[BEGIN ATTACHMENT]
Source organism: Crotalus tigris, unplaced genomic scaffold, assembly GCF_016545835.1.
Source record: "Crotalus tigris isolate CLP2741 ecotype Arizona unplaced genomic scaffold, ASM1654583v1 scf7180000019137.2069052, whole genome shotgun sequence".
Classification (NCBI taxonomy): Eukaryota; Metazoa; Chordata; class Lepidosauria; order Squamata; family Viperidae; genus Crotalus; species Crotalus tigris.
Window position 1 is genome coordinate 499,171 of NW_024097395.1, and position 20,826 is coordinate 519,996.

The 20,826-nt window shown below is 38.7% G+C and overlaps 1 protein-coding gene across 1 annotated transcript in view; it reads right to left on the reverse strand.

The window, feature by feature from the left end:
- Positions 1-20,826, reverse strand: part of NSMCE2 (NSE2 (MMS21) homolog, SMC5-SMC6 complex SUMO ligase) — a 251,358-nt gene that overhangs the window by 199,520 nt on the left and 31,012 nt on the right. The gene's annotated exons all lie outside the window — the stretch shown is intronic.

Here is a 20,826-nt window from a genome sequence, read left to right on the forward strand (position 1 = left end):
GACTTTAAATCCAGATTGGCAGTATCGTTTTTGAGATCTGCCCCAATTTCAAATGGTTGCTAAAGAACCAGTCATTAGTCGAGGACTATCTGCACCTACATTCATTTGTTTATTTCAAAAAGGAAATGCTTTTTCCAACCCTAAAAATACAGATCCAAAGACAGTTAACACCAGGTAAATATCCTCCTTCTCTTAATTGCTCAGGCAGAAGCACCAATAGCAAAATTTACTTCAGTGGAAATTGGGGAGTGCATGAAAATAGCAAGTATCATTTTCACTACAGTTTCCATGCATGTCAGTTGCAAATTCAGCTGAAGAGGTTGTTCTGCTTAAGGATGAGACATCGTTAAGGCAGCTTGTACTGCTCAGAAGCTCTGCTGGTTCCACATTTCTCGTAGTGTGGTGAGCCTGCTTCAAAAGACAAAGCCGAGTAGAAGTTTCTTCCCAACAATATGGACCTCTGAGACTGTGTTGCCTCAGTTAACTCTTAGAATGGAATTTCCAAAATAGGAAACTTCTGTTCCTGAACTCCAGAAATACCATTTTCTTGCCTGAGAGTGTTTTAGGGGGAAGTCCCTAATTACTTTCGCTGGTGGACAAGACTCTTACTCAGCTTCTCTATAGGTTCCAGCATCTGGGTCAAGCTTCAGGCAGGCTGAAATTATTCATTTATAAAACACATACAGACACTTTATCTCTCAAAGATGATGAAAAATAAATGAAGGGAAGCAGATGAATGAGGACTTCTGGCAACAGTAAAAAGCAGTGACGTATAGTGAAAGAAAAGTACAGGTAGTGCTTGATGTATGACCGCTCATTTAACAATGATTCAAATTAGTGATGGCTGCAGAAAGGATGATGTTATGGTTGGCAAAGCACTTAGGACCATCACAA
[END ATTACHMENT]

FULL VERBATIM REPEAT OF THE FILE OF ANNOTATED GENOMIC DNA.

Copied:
Source organism: Crotalus tigris, unplaced genomic scaffold, assembly GCF_016545835.1.
Source record: "Crotalus tigris isolate CLP2741 ecotype Arizona unplaced genomic scaffold, ASM1654583v1 scf7180000019137.2069052, whole genome shotgun sequence".
Classification (NCBI taxonomy): Eukaryota; Metazoa; Chordata; class Lepidosauria; order Squamata; family Viperidae; genus Crotalus; species Crotalus tigris.
Window position 1 is genome coordinate 499,171 of NW_024097395.1, and position 20,826 is coordinate 519,996.

The 20,826-nt window shown below is 38.7% G+C and overlaps 1 protein-coding gene across 1 annotated transcript in view; it reads right to left on the reverse strand.

The window, feature by feature from the left end:
- Positions 1-20,826, reverse strand: part of NSMCE2 (NSE2 (MMS21) homolog, SMC5-SMC6 complex SUMO ligase) — a 251,358-nt gene that overhangs the window by 199,520 nt on the left and 31,012 nt on the right. The gene's annotated exons all lie outside the window — the stretch shown is intronic.

Here is a 20,826-nt window from a genome sequence, read left to right on the forward strand (position 1 = left end):
GACTTTAAATCCAGATTGGCAGTATCGTTTTTGAGATCTGCCCCAATTTCAAATGGTTGCTAAAGAACCAGTCATTAGTCGAGGACTATCTGCACCTACATTCATTTGTTTATTTCAAAAAGGAAATGCTTTTTCCAACCCTAAAAATACAGATCCAAAGACAGTTAACACCAGGTAAATATCCTCCTTCTCTTAATTGCTCAGGCAGAAGCACCAATAGCAAAATTTACTTCAGTGGAAATTGGGGAGTGCATGAAAATAGCAAGTATCATTTTCACTACAGTTTCCATGCATGTCAGTTGCAAATTCAGCTGAAGAGGTTGTTCTGCTTAAGGATGAGACATCGTTAAGGCAGCTTGTACTGCTCAGAAGCTCTGCTGGTTCCACATTTCTCGTAGTGTGGTGAGCCTGCTTCAAAAGACAAAGCCGAGTAGAAGTTTCTTCCCAACAATATGGACCTCTGAGACTGTGTTGCCTCAGTTAACTCTTAGAATGGAATTTCCAAAATAGGAAACTTCTGTTCCTGAACTCCAGAAATACCATTTTCTTGCCTGAGAGTGTTTTAGGGGGAAGTCCCTAATTACTTTCGCTGGTGGACAAGACTCTTACTCAGCTTCTCTATAGGTTCCAGCATCTGGGTCAAGCTTCAGGCAGGCTGAAATTATTCATTTATAAAACACATACAGACACTTTATCTCTCAAAGATGATGAAAAATAAATGAAGGGAAGCAGATGAATGAGGACTTCTGGCAACAGTAAAAAGCAGTGACGTATAGTGAAAGAAAAGTACAGGTAGTGCTTGATGTATGACCGCTCATTTAACAATGATTCAAATTAGTGATGGCTGCAGAAAGGATGATGTTATGGTTGGCAAAGCACTTAGGACCATCACAA